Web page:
• Arrival in the UK – what are the vaccination requirements and quarantine regulations,a dn what support is available for quarantine related costs
  • Accessibility of support: medical service, linguistic, social, emotional/psychological
  • Concerns over discrimination/racism,

Implications on Accommodation Sector

  • Flexibility in accommodation contracts – students want ability to delay contracts if they cannot arrive on time
  • Good level of internet access/speed
  • Detailed safety measures against COVID 19
  • Any rules/plans for use of common areas
  • COVID safe social events
  • More details on the process if someone tests positive
  • Extra support available – dedicated point of contacts for emergencies and student ambassador roles
  • Stronger links with student societies to help form social groups e.g. Chinese students society

Matt Durnin, British Council – UK International HE Enrolment Outlook

  • BC ran a range of student surveys last year to understand student intentions about studying abroad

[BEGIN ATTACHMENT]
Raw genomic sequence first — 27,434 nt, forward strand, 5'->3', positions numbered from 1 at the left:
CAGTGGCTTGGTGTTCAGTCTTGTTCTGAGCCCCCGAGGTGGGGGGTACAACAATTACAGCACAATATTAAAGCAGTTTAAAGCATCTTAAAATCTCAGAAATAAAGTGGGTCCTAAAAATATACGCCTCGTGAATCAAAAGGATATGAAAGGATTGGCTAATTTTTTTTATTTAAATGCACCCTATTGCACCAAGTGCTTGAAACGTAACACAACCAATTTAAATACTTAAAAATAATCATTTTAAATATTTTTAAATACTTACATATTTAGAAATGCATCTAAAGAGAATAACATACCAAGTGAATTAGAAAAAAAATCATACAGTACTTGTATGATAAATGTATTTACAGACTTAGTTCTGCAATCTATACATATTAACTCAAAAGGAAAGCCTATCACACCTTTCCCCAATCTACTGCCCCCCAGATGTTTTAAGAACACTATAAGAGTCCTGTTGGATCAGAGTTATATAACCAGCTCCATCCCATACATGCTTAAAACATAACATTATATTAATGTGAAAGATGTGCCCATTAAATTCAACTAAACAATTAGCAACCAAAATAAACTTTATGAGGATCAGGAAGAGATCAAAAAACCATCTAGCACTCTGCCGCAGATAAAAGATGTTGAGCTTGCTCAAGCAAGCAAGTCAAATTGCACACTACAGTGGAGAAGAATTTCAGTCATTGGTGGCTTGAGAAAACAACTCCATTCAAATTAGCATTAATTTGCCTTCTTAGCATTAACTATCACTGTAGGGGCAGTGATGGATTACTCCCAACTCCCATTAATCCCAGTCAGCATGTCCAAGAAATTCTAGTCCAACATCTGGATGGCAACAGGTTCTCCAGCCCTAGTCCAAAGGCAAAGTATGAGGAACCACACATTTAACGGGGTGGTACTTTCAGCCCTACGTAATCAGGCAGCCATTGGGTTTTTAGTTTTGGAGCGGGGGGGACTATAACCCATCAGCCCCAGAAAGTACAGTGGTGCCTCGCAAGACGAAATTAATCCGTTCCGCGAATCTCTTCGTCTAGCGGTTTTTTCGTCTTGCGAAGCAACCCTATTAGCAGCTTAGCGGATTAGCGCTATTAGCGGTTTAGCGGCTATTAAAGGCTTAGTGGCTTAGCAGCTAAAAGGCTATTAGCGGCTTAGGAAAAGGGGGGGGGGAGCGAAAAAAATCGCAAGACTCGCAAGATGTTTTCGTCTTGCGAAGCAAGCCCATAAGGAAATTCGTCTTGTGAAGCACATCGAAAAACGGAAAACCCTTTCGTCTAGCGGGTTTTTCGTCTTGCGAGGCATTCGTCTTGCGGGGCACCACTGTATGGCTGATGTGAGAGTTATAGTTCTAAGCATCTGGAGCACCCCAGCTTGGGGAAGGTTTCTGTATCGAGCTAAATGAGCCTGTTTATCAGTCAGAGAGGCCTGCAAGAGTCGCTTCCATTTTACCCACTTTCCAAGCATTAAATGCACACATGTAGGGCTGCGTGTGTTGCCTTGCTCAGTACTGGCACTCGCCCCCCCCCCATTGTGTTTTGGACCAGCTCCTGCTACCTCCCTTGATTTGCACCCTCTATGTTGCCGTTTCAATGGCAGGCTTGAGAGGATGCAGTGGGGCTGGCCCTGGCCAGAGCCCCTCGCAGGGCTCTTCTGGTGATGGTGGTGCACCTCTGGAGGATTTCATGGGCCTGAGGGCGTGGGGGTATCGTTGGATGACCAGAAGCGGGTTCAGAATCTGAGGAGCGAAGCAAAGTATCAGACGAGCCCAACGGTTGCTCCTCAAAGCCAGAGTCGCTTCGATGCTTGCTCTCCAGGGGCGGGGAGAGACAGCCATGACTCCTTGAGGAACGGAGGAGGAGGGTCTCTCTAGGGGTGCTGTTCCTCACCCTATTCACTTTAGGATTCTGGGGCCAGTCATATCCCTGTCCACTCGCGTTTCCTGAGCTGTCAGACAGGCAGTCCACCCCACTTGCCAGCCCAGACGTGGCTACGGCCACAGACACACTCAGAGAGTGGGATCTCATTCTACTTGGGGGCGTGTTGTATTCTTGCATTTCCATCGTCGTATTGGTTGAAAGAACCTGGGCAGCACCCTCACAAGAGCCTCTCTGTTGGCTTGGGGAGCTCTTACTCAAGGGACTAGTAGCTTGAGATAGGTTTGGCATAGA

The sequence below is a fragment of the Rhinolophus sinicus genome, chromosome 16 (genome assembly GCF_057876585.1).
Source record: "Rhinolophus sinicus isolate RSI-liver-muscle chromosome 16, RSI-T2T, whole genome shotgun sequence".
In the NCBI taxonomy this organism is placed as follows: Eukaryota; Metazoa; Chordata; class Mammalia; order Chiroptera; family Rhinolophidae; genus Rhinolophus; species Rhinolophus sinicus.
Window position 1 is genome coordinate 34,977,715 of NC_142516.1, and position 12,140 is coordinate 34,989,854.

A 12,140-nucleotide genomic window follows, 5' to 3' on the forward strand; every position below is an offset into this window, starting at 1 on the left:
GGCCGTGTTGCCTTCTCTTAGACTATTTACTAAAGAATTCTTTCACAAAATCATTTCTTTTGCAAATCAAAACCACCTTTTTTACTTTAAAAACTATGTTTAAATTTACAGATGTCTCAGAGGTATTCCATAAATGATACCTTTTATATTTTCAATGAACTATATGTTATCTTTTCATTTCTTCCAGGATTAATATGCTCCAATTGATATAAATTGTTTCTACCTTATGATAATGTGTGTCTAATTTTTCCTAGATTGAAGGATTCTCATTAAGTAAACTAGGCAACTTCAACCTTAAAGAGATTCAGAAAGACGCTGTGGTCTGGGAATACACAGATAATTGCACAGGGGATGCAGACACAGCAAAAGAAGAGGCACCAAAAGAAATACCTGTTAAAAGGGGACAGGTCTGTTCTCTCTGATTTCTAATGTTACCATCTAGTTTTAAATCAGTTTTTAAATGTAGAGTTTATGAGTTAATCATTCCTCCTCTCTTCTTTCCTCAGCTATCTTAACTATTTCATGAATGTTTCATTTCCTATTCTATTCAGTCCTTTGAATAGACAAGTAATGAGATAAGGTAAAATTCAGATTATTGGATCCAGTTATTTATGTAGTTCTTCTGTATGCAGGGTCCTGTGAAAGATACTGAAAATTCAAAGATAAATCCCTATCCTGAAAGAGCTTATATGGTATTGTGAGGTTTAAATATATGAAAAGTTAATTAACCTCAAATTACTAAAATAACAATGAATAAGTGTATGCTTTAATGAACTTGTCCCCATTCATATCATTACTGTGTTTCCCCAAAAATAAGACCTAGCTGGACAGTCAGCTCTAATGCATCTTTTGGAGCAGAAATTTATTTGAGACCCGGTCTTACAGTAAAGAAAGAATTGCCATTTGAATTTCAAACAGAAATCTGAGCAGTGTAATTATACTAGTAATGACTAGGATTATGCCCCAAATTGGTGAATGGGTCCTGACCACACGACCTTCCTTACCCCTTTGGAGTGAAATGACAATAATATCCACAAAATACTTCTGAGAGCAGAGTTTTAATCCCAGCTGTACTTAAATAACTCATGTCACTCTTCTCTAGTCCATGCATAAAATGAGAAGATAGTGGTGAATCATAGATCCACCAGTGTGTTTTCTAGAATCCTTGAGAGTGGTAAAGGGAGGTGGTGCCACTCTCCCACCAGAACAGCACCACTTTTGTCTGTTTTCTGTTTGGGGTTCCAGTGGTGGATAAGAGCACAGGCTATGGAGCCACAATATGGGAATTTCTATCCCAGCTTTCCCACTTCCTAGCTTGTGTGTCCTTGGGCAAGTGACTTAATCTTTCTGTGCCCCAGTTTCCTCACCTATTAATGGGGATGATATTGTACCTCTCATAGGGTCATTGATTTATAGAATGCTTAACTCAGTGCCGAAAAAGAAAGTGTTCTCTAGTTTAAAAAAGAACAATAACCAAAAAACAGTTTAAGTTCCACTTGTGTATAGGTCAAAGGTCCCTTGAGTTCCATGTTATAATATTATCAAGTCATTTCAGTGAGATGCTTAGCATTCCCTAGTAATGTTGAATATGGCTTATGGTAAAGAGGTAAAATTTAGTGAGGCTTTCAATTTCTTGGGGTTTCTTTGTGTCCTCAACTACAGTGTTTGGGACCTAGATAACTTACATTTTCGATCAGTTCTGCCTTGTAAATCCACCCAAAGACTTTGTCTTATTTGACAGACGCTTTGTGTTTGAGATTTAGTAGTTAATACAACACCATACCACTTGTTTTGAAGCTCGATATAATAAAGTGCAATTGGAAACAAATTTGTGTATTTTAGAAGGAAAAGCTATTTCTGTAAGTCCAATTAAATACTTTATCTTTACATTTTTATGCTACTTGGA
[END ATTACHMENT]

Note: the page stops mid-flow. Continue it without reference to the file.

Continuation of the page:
• 2020 survey indicated there was a much higher rate of East Asian students planning to cancel or defer their study abroad plans, with a higher rate of South Asian students planning to keep plans to study abroad in place
  • Big difference in undergraduate and postgraduate student plans – much higher levels of uncertainty in PG students, mainly due to PGT teaching offer
  • The main reasons for students considering deferring or cancelling in 2020 were around health and wellbeing concerns – this was particularly high in China and Vietnam respondents
  • UK study visa issuance figures for 2020 show only a handful of markets were up; India, Nigeria, Pakistan, Bangladesh and Nepal. The rest of the world was down, with East Asia notably down.